, , , ,

I am still feeling some lingering disgruntlement over the lackluster ending of House, one of my favorite TV shows of the past few years. The last episode of its eight year run concluded a week ago Monday. The catchphrases of the show was ‘everybody lies’ and ‘people can’t change.’ Though this latter issue was debated and tested in many story lines – especially  in the shows philosophical but fairly undramatic final hour – we could rest assured that no one changed.  If House weren’t so witty and the medical dilemmas so compelling, I would have deserted months ago. That question about change lingered though, and it felt important to be there at the end to gather in what wisdom there was to be wrung from the wrap up of the doctor’s time with us. The ultimate To Be or Not To Be inner debate (complete with unsubtle house afire imagery) seemed like just so much vanity about whether the star should continue to keep up a great franchise when he’s ready to go off and spend his fortune and fame enjoying himself.

I’m not saying I blame him. Hugh Laurie did a wonderful job portraying a fascinating, misanthropic cynic. Did all that cash change Hugh Laurie? I have no way of knowing, but that kind of success – he went from character actor in British period dramas and playing roles like Stuart Little’s Dad to the highest paid actor on U.S. television because of the show’s popularity – opens up endless opportunities for him to do exactly what he wants. What he wants seems to be to be a blues musician sans the suffering and poverty. It sounds good to me. (I just learned in searching for an image for him that Mr. Laurie is, in fact, performing his blues music at the Uptown Theater in Napa tonight.)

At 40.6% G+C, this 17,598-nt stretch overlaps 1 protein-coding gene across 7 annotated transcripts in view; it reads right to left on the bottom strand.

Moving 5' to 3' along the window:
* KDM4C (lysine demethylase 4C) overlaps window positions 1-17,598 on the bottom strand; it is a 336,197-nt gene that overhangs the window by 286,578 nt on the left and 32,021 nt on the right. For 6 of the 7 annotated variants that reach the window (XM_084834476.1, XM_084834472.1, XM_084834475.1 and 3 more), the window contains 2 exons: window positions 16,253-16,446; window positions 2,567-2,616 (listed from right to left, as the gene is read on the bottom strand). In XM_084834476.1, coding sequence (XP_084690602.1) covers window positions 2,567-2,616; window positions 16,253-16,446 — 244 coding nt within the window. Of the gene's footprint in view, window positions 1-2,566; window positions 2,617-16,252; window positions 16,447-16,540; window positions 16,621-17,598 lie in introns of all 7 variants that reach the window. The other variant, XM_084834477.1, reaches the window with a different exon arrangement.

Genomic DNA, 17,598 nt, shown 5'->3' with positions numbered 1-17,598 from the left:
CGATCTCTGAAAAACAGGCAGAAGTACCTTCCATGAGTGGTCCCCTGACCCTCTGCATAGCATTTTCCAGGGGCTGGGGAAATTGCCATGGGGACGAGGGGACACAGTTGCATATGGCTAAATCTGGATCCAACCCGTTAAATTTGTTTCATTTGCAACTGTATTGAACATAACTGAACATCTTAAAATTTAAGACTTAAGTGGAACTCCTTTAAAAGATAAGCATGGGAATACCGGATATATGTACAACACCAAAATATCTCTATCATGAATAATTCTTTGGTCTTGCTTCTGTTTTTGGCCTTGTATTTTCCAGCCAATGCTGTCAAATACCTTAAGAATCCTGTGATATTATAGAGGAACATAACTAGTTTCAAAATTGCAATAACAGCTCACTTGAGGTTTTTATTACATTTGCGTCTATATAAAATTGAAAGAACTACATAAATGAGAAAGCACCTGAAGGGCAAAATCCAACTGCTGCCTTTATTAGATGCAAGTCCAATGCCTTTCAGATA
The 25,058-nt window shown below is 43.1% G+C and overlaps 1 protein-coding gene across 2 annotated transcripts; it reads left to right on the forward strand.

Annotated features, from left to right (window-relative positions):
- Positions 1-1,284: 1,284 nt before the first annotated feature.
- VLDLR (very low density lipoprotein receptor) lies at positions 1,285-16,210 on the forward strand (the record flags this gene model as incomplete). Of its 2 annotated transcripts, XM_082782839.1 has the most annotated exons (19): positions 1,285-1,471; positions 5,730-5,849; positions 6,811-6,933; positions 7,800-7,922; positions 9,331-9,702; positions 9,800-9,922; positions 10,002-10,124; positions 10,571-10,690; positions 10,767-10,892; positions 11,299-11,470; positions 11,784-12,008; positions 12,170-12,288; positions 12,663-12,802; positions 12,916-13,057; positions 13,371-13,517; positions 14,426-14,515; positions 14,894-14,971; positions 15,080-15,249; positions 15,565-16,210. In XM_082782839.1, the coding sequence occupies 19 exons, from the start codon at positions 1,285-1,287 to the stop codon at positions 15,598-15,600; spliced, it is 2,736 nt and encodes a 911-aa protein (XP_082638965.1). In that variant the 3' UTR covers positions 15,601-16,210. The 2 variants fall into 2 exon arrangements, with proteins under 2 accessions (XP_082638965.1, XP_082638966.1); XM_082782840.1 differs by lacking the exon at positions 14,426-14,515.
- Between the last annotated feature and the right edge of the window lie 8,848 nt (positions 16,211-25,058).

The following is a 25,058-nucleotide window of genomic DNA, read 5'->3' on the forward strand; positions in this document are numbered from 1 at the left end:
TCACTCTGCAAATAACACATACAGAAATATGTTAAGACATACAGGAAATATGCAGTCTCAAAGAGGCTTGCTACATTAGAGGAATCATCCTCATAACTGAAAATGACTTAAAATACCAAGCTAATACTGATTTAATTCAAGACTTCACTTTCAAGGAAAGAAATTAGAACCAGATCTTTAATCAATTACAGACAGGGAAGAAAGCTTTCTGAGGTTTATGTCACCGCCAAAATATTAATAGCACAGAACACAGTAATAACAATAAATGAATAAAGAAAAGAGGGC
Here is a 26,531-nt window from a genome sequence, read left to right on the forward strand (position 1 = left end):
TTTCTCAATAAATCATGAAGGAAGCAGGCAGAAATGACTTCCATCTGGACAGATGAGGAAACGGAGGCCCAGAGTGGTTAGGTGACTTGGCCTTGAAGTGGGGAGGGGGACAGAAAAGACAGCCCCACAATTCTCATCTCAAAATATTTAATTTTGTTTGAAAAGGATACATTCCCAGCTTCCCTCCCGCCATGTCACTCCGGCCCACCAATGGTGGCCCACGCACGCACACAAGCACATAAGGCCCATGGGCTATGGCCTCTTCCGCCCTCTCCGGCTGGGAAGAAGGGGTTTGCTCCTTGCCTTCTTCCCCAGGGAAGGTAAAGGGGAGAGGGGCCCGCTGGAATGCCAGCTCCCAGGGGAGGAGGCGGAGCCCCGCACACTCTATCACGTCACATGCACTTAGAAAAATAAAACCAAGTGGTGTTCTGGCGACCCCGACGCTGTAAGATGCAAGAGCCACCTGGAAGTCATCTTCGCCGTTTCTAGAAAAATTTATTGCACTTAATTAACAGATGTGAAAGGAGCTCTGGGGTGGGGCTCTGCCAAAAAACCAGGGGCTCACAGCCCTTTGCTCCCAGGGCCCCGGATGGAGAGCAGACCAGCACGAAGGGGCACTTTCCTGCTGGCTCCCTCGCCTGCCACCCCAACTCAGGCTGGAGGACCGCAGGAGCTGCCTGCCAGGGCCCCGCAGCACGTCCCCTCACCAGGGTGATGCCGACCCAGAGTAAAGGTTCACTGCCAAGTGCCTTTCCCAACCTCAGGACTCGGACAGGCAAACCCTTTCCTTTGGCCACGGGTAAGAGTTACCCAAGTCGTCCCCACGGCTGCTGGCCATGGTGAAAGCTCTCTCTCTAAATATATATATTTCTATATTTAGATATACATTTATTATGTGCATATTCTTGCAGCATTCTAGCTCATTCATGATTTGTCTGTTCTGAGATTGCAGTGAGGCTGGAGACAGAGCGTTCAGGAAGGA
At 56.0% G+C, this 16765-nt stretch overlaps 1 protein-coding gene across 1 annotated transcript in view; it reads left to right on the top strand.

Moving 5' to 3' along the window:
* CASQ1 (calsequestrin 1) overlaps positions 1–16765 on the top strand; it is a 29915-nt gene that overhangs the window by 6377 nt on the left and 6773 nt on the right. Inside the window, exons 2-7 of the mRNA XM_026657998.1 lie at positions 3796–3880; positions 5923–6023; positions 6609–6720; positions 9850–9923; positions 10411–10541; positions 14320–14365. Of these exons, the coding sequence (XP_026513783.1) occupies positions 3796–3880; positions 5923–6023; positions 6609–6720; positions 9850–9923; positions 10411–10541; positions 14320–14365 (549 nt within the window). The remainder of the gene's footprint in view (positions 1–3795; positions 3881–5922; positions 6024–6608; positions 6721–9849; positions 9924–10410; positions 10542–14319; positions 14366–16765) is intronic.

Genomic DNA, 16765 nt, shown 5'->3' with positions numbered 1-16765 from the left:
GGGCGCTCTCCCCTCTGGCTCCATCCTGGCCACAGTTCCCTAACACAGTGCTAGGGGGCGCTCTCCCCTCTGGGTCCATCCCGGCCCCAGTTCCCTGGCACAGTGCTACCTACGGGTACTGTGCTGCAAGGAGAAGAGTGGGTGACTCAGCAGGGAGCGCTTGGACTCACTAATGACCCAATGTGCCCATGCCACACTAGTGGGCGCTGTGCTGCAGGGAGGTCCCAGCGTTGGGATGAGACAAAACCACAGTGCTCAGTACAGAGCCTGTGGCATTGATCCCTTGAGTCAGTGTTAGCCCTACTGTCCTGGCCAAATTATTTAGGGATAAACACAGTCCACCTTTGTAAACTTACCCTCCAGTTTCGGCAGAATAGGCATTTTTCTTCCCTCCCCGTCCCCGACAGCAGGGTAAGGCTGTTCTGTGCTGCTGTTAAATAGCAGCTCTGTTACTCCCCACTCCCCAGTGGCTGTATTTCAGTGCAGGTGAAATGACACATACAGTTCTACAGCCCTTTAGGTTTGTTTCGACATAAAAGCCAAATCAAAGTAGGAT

We all count on the proposition that characters in episodic television don’t really change, even if they struggle mightily to do so. For political candidates, on the other hand, constancy is currency. They promise never to change, especially if granted their wish to gain a high elected office. Though we all know they will probably flip-flop. Mitt Romney doesn’t even profess a need to change over the shearing episode wherein he assaulted a fellow prep school student one year his junior. (Here is the Washington Post article on this topic.) These were collegial hijinks, is how Romney frames it. He needn’t be culpable because frat boys will be frat boys, yes? And it’s not like he was drinking too much, like W, who did talk openly about how he was changed by the love of a good woman in order to convince voters that his past irresponsibility was behind him.

So I wonder, as many others have before me, do people ever really change? Sure. They mature and settle down or break out and go wild, depending on what their starting place was. Other people break their hearts and eventually go on or build up the courage to start a business after years of working for someone else. When we choose to act, it often brings about change or allows some part of ourselves to come through in unexpected and freeing ways. Our same beloved characters – if they are in a movie and not a sitcom – better change or no one at the executive level will ever shoot that script. It is a must that movie characters show that they are dynamic, preferably by page 56. ☺

I can’t really say how I’ve changed over the years. My temperament is very similar to what it was when I started keeping a journal at age 12. I think I’ve gotten a bit smarter about some things and more tolerant about others. I’ve tried new things and lost some bravery in certain areas while gaining it in others. I know for certain, though, that my tastes have changed. I always liked to try new foods as a kid but some of the more exotic things to try don’t interest me any more, and other basic flavors that I never liked I now embrace willingly.